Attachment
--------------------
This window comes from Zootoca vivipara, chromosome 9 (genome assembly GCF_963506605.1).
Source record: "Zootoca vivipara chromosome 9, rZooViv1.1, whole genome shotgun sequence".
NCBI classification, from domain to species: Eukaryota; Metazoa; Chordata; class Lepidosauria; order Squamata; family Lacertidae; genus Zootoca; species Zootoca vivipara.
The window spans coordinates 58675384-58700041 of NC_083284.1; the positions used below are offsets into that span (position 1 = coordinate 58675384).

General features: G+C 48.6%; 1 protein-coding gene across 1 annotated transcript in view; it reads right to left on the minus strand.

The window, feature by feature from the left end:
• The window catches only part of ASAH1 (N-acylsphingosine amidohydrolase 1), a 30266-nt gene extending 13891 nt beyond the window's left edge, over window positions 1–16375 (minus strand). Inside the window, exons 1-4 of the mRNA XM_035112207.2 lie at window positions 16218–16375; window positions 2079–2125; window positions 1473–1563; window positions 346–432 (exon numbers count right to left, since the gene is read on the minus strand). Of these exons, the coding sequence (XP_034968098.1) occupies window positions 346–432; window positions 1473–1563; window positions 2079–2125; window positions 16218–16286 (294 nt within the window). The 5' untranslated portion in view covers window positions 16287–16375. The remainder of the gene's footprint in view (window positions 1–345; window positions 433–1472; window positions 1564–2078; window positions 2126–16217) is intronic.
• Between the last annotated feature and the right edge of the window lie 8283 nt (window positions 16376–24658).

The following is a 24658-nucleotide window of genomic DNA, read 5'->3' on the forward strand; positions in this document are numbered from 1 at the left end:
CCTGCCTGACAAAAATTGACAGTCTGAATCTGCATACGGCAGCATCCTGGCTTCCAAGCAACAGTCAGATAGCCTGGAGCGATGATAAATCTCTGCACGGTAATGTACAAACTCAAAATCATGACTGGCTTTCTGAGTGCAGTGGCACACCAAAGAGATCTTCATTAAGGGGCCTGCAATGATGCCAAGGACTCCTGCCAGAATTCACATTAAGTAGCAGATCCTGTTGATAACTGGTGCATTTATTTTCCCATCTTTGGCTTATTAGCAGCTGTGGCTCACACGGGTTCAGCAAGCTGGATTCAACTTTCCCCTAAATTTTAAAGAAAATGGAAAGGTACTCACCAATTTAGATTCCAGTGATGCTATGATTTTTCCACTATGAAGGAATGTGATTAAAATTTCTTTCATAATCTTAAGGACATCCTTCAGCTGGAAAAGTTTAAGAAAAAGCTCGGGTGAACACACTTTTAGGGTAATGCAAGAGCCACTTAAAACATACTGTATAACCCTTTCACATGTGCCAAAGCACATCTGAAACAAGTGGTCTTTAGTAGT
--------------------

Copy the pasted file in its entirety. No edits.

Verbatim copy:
This window comes from Zootoca vivipara, chromosome 9 (genome assembly GCF_963506605.1).
Source record: "Zootoca vivipara chromosome 9, rZooViv1.1, whole genome shotgun sequence".
NCBI classification, from domain to species: Eukaryota; Metazoa; Chordata; class Lepidosauria; order Squamata; family Lacertidae; genus Zootoca; species Zootoca vivipara.
The window spans coordinates 58675384-58700041 of NC_083284.1; the positions used below are offsets into that span (position 1 = coordinate 58675384).

General features: G+C 48.6%; 1 protein-coding gene across 1 annotated transcript in view; it reads right to left on the minus strand.

The window, feature by feature from the left end:
• The window catches only part of ASAH1 (N-acylsphingosine amidohydrolase 1), a 30266-nt gene extending 13891 nt beyond the window's left edge, over window positions 1–16375 (minus strand). Inside the window, exons 1-4 of the mRNA XM_035112207.2 lie at window positions 16218–16375; window positions 2079–2125; window positions 1473–1563; window positions 346–432 (exon numbers count right to left, since the gene is read on the minus strand). Of these exons, the coding sequence (XP_034968098.1) occupies window positions 346–432; window positions 1473–1563; window positions 2079–2125; window positions 16218–16286 (294 nt within the window). The 5' untranslated portion in view covers window positions 16287–16375. The remainder of the gene's footprint in view (window positions 1–345; window positions 433–1472; window positions 1564–2078; window positions 2126–16217) is intronic.
• Between the last annotated feature and the right edge of the window lie 8283 nt (window positions 16376–24658).

The following is a 24658-nucleotide window of genomic DNA, read 5'->3' on the forward strand; positions in this document are numbered from 1 at the left end:
CCTGCCTGACAAAAATTGACAGTCTGAATCTGCATACGGCAGCATCCTGGCTTCCAAGCAACAGTCAGATAGCCTGGAGCGATGATAAATCTCTGCACGGTAATGTACAAACTCAAAATCATGACTGGCTTTCTGAGTGCAGTGGCACACCAAAGAGATCTTCATTAAGGGGCCTGCAATGATGCCAAGGACTCCTGCCAGAATTCACATTAAGTAGCAGATCCTGTTGATAACTGGTGCATTTATTTTCCCATCTTTGGCTTATTAGCAGCTGTGGCTCACACGGGTTCAGCAAGCTGGATTCAACTTTCCCCTAAATTTTAAAGAAAATGGAAAGGTACTCACCAATTTAGATTCCAGTGATGCTATGATTTTTCCACTATGAAGGAATGTGATTAAAATTTCTTTCATAATCTTAAGGACATCCTTCAGCTGGAAAAGTTTAAGAAAAAGCTCGGGTGAACACACTTTTAGGGTAATGCAAGAGCCACTTAAAACATACTGTATAACCCTTTCACATGTGCCAAAGCACATCTGAAACAAGTGGTCTTTAGTAGT